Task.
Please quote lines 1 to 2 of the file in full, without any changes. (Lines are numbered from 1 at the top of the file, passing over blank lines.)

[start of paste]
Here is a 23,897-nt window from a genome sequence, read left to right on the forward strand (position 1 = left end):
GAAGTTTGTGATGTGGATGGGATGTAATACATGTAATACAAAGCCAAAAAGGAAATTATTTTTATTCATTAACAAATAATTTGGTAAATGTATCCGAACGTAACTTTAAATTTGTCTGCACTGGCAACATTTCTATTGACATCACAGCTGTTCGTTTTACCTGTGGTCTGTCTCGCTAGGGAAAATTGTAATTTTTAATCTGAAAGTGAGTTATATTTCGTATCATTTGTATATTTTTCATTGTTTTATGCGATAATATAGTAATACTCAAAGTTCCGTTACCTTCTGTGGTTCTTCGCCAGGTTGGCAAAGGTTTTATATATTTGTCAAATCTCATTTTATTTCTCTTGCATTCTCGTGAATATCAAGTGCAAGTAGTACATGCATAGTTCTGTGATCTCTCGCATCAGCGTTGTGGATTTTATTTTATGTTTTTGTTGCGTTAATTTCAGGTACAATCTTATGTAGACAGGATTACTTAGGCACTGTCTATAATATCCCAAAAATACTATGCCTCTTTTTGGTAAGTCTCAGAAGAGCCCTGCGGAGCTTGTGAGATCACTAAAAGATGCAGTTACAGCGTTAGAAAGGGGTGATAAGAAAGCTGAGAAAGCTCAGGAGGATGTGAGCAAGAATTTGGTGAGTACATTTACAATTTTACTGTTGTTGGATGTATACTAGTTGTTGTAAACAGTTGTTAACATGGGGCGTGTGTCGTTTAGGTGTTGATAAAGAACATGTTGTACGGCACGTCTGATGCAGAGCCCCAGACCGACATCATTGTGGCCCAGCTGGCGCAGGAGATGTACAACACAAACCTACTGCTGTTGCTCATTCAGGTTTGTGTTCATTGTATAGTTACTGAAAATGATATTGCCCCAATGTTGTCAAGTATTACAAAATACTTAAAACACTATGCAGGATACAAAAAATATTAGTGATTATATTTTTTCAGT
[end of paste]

Here is a 23,897-nt window from a genome sequence, read left to right on the forward strand (position 1 = left end):
GAAGTTTGTGATGTGGATGGGATGTAATACATGTAATACAAAGCCAAAAAGGAAATTATTTTTATTCATTAACAAATAATTTGGTAAATGTATCCGAACGTAACTTTAAATTTGTCTGCACTGGCAACATTTCTATTGACATCACAGCTGTTCGTTTTACCTGTGGTCTGTCTCGCTAGGGAAAATTGTAATTTTTAATCTGAAAGTGAGTTATATTTCGTATCATTTGTATATTTTTCATTGTTTTATGCGATAATATAGTAATACTCAAAGTTCCGTTACCTTCTGTGGTTCTTCGCCAGGTTGGCAAAGGTTTTATATATTTGTCAAATCTCATTTTATTTCTCTTGCATTCTCGTGAATATCAAGTGCAAGTAGTACATGCATAGTTCTGTGATCTCTCGCATCAGCGTTGTGGATTTTATTTTATGTTTTTGTTGCGTTAATTTCAGGTACAATCTTATGTAGACAGGATTACTTAGGCACTGTCTATAATATCCCAAAAATACTATGCCTCTTTTTGGTAAGTCTCAGAAGAGCCCTGCGGAGCTTGTGAGATCACTAAAAGATGCAGTTACAGCGTTAGAAAGGGGTGATAAGAAAGCTGAGAAAGCTCAGGAGGATGTGAGCAAGAATTTGGTGAGTACATTTACAATTTTACTGTTGTTGGATGTATACTAGTTGTTGTAAACAGTTGTTAACATGGGGCGTGTGTCGTTTAGGTGTTGATAAAGAACATGTTGTACGGCACGTCTGATGCAGAGCCCCAGACCGACATCATTGTGGCCCAGCTGGCGCAGGAGATGTACAACACAAACCTACTGCTGTTGCTCATTCAGGTTTGTGTTCATTGTATAGTTACTGAAAATGATATTGCCCCAATGTTGTCAAGTATTACAAAATACTTAAAACACTATGCAGGATACAAAAAATATTAGTGATTATATTTTTTCAGT